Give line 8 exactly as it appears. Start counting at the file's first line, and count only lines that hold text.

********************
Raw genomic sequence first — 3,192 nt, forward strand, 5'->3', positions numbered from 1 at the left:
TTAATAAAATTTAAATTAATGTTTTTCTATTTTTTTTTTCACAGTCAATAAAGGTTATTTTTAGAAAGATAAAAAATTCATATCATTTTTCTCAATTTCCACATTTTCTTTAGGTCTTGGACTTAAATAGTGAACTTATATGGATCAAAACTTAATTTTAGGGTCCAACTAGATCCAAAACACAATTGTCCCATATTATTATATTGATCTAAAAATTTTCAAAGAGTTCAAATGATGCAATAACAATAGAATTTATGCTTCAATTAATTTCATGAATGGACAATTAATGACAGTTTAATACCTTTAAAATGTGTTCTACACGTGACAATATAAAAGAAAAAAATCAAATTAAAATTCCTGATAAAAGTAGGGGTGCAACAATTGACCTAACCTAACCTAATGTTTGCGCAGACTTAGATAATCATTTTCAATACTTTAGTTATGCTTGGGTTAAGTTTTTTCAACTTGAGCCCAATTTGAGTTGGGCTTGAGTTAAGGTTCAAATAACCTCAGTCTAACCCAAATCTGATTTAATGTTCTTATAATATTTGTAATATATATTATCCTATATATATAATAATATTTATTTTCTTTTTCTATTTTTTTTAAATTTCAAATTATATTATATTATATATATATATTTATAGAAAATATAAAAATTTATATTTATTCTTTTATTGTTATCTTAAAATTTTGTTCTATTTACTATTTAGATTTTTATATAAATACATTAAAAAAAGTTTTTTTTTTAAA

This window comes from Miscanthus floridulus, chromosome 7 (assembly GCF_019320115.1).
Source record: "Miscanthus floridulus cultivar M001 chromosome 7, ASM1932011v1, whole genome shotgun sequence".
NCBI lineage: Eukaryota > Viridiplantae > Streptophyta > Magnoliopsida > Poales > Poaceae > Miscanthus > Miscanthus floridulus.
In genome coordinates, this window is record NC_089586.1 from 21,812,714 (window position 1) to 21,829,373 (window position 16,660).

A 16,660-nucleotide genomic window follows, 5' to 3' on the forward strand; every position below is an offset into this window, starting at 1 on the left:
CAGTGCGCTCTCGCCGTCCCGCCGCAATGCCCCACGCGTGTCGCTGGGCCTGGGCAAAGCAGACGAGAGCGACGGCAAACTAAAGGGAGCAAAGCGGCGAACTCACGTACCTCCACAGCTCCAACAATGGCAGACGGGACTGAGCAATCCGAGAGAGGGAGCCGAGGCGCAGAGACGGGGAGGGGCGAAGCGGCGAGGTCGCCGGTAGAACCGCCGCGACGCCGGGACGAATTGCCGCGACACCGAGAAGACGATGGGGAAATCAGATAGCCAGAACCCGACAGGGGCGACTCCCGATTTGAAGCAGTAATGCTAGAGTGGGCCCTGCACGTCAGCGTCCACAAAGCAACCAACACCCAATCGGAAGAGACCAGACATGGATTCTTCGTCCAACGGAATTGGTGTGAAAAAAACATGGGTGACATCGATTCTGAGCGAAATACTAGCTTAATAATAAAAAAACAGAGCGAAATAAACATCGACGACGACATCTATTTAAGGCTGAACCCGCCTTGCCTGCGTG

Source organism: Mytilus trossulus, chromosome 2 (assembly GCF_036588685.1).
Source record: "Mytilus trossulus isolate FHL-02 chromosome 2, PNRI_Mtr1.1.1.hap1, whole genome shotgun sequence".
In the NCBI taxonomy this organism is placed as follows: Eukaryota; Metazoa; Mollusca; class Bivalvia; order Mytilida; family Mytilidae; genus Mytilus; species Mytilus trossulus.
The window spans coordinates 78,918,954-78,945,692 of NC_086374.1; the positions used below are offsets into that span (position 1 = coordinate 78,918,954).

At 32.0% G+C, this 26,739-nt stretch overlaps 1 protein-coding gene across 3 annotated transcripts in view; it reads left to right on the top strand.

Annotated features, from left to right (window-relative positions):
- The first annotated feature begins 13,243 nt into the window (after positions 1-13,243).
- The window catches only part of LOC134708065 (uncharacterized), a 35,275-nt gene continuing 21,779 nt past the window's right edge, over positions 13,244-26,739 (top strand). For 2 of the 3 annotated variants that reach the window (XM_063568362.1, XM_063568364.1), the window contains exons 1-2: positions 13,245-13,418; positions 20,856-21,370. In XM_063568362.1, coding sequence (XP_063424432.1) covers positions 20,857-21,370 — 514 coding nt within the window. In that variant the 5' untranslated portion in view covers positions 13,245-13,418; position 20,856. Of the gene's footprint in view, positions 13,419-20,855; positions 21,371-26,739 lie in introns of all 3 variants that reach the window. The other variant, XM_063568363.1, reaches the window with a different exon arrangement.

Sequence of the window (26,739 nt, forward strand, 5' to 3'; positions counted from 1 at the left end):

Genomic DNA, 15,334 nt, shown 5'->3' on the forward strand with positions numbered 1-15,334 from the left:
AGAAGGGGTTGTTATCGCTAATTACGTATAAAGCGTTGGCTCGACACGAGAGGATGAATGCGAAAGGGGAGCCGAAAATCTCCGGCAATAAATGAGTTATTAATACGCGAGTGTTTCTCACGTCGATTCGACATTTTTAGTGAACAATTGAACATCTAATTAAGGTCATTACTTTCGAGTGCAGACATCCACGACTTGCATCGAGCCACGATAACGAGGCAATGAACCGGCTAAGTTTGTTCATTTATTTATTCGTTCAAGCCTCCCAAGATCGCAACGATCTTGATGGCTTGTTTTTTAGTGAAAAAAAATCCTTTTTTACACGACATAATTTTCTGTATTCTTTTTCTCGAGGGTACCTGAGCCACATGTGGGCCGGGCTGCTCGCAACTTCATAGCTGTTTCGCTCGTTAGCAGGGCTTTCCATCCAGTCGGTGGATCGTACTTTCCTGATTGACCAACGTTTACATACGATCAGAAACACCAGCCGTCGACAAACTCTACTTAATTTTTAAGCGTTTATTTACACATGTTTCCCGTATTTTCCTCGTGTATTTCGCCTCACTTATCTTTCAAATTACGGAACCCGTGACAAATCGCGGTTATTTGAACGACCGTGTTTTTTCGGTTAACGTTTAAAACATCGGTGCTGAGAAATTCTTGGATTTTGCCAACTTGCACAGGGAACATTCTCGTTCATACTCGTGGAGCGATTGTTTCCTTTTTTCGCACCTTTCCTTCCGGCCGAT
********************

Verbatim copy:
CAGTGCGCTCTCGCCGTCCCGCCGCAATGCCCCACGCGTGTCGCTGGGCCTGGGCAAAGCAGACGAGAGCGACGGCAAACTAAAGGGAGCAAAGCGGCGAACTCACGTACCTCCACAGCTCCAACAATGGCAGACGGGACTGAGCAATCCGAGAGAGGGAGCCGAGGCGCAGAGACGGGGAGGGGCGAAGCGGCGAGGTCGCCGGTAGAACCGCCGCGACGCCGGGACGAATTGCCGCGACACCGAGAAGACGATGGGGAAATCAGATAGCCAGAACCCGACAGGGGCGACTCCCGATTTGAAGCAGTAATGCTAGAGTGGGCCCTGCACGTCAGCGTCCACAAAGCAACCAACACCCAATCGGAAGAGACCAGACATGGATTCTTCGTCCAACGGAATTGGTGTGAAAAAAACATGGGTGACATCGATTCTGAGCGAAATACTAGCTTAATAATAAAAAAACAGAGCGAAATAAACATCGACGACGACATCTATTTAAGGCTGAACCCGCCTTGCCTGCGTG